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Dr Carolyn Jewell and Dr Shane Sparg
When considering the extractives sector, biodiversity is often thought of in terms of restoration post the operational activity. However, there is increasing evidence that biodiversity can thrive within an active quarry, with habitats occurring either spontaneously or initiated through creating basic enhancements. Functioning mostly as a support for pioneer species, these habitats will in most cases be removed as they make way for the expanding extractive activities, and thus make a unique contribution to population dynamics. These temporary habitats also play a critical role in supporting post-extraction restoration as they function as a nucleus and a point from which local biodiversity can disperse from. In a European context, with strict protection being applied to species through the Birds and Habitats Directives, having biodiversity within an active quarry can be challenging. In the past 5 years, much research has been focused on how to best integrate temporary habitats within active quarry environment. Examples of the extent of temporary habitats across the European cement sector will be presented, along with measure integrated into quarry management to increase, in particular bird and amphibian, populations. Questions will also be raised as to how to maximise these opportunities without triggering infringements due to the legal framework.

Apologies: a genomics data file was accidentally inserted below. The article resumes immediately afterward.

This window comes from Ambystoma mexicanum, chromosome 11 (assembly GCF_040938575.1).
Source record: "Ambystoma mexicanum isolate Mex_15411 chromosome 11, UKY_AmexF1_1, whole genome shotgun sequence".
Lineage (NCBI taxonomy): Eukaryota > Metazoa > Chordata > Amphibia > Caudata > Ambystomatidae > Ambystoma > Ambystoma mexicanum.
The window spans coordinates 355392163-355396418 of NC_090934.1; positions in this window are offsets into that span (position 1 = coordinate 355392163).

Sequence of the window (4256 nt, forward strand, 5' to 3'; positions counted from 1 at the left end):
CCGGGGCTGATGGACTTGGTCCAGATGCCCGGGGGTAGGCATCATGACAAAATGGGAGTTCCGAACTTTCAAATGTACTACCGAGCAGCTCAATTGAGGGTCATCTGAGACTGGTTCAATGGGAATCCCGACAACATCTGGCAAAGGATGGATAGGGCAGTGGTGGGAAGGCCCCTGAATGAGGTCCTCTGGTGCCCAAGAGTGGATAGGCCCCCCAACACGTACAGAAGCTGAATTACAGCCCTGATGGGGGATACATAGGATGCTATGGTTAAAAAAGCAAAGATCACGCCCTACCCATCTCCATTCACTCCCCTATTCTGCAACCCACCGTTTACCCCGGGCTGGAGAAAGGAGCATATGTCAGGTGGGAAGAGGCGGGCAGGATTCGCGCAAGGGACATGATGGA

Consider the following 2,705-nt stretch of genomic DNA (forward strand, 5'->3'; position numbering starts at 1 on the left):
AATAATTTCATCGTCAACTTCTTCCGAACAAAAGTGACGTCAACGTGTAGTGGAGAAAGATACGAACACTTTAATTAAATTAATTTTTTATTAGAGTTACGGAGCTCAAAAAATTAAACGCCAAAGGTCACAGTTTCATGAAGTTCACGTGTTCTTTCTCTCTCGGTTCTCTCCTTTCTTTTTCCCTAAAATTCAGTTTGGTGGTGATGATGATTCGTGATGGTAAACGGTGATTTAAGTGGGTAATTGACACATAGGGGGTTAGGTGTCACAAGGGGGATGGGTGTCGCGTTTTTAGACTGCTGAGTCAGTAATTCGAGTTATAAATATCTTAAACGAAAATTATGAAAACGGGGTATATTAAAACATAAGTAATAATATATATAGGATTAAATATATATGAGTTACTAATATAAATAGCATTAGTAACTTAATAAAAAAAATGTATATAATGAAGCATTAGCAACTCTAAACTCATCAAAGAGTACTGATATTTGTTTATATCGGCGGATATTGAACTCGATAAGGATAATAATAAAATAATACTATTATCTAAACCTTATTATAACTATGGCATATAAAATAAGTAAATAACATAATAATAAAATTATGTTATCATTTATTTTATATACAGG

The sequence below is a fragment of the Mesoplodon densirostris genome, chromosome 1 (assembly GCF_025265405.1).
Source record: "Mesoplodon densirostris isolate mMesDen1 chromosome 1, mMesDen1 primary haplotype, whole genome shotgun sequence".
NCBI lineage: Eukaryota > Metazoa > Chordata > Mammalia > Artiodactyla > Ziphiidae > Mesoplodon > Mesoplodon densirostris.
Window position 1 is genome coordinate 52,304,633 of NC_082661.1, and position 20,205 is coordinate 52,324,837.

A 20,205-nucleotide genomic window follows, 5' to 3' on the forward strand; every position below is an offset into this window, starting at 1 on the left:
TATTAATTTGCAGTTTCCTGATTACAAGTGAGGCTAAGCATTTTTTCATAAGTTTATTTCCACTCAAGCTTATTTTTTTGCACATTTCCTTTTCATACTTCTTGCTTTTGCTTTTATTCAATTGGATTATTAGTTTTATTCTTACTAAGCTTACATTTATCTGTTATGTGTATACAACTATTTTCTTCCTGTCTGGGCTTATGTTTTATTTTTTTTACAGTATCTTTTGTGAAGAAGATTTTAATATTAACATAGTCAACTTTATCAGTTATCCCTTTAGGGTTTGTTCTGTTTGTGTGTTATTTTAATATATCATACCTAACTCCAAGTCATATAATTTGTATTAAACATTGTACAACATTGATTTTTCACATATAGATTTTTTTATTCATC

Conference Presentation, SER2021
Pre-approved for CECs under SER's CERP program